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Chris Van Allsberg deservedly won the 1986 Caldecott award for his book,
The Polar Express, because his simple quasi-realistic illustrations
captured the nature of dreams. His images were simple enough to be accessible,
and yet complex enough to induce daydreams. The charming story about children
who travel to the North Pole by train is magical and comforting to children,
much like a good dream.
Looking for someone to play the part of a charming and sophisticated jewel thief?
Well, David Niven, Jean Servais, Steve McQueen and Charles Boyer are
long gone. So how about Pierce Brosnan?
In After the Sunset, a comic caper flick from director Brett Ratner
(Red Dragon), Brosnan plays Max Burdett, a thief of unparalleled
skill and style. He can execute a heist or pick out Bordeaux with equal
He and his accomplice/lover Lola (the unfailingly sexy Salma Hayek) have
just completed their last burglary and have retired to a life
of luxury in the Bahamas. Although often bored and sometimes tempted,
theyve vowed to leave their life of crime behind them.
A vengeful FBI agent named Stan Lloyd (Woody Harrelson) has other plans,
however. Max and Lola, you see, repeatedly humiliated Stan as they successfully
made off with valuables that Stan was dutifully guarding. Having tracked
them down at their island retreat, he hopes to tempt them with a chance
to boost one more big diamond, and then nab them in the act.
To be fair...although After the Sunset is very predictable and about as realistic as Rush Limbaugh excuses, it has its simple pleasures. An hour and a half in the Bahamas with Salma Hayek cant be all bad. (PG-13) Rating: 2.5; Posted 11/12/04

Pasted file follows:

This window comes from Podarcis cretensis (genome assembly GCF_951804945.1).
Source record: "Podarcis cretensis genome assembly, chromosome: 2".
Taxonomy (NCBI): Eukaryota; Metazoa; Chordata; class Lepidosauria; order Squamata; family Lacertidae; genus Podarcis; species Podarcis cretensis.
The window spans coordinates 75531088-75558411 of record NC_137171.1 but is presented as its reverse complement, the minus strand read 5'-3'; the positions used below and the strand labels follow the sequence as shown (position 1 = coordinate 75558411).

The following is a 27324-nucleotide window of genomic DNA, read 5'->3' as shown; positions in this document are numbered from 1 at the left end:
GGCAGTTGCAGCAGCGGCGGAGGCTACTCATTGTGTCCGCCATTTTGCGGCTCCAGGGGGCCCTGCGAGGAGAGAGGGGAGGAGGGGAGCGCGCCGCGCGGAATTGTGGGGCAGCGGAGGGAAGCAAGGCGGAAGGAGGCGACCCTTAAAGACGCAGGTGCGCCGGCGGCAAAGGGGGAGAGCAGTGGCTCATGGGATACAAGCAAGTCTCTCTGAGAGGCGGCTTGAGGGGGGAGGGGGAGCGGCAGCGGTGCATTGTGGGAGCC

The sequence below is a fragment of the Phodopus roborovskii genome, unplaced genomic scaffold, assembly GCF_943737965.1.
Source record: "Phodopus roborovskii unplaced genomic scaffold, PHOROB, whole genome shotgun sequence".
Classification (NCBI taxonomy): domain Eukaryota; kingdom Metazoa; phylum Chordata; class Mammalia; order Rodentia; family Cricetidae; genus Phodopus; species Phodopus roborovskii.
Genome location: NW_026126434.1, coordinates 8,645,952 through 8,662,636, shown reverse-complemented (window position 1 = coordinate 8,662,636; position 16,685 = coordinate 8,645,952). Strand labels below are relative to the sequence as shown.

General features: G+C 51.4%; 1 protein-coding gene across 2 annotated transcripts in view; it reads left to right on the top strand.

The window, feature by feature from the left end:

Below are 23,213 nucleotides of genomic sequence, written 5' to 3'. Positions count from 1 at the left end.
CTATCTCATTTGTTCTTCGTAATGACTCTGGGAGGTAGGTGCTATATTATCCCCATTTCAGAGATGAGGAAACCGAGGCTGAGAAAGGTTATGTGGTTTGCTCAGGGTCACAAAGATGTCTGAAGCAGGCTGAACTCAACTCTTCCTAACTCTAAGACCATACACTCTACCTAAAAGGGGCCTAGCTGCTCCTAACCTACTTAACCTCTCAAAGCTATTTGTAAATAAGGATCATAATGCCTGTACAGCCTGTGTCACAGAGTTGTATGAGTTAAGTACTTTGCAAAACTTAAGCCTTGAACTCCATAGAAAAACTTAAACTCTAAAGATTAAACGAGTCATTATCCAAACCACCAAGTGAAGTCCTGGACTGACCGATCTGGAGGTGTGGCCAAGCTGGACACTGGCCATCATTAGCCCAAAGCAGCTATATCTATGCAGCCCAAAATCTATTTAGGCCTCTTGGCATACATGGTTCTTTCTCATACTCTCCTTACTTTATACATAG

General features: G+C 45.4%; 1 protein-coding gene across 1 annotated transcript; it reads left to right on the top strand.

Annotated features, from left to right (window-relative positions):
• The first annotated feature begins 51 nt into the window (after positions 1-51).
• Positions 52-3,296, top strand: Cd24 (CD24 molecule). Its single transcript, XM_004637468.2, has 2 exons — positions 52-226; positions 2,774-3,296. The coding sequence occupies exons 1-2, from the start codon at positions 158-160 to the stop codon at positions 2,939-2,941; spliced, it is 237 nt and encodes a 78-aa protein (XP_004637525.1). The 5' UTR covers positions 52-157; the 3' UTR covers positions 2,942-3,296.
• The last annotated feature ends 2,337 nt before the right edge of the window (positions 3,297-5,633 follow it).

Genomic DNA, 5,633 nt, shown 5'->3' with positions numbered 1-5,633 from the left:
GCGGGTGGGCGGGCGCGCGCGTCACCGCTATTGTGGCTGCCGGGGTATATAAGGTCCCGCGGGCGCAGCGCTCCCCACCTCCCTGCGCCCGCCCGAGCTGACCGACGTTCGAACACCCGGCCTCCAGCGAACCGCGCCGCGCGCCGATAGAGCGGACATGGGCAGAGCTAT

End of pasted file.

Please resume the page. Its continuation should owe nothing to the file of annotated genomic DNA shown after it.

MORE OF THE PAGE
In the middle of the aptly titled Bridget Jones: The Edge of Reason,
Bridgets former boyfriend, Daniel Cleaver (Hugh Grant), tells Bridget
why he likes her. One reason is that she makes him laugh (at her, he says,
not with her). With that revelation he sums up why this movie will be
enjoyable for many.
Most adults have experienced the euphoria of new love, the disappointment
of eventually realizing that the developing relationship has glaring flaws,
and the subsequent desire to orb back to an old love that looks more attractive
across the gulf of time. But Bridget deals with these occurrences with
the dramatic emotional responses of a naïve teen.
At the beginning of the film, Bridget meets Mark Darcy (Colin Firth)
at a holiday party. Hes wearing a silly sweater with a snowman whose
knit scarf protrudes from the front of the shirt. Bridgets wearing
a similar sweater and bang its love.
The next scene dramatizes Bridgets fantasy about Mark. Shes running through a green field in slow motion. The camera cuts to the other side of the field. Mark is running toward her, also in slow motion.
Thus begins the journey into Bridgets latest adventure, and her
wild daydreams, and her crazy ideations, which the camera captures, sometimes
in a blur, sometimes with a concrete symbol of her emotions. For instance,
when her relationship with Mark seems to be falling apart, she envisions
a tombstone that reads Bridget Jones, Spinster, 1975-2050.
In one scene Bridget is high on mushrooms and wades out into the ocean.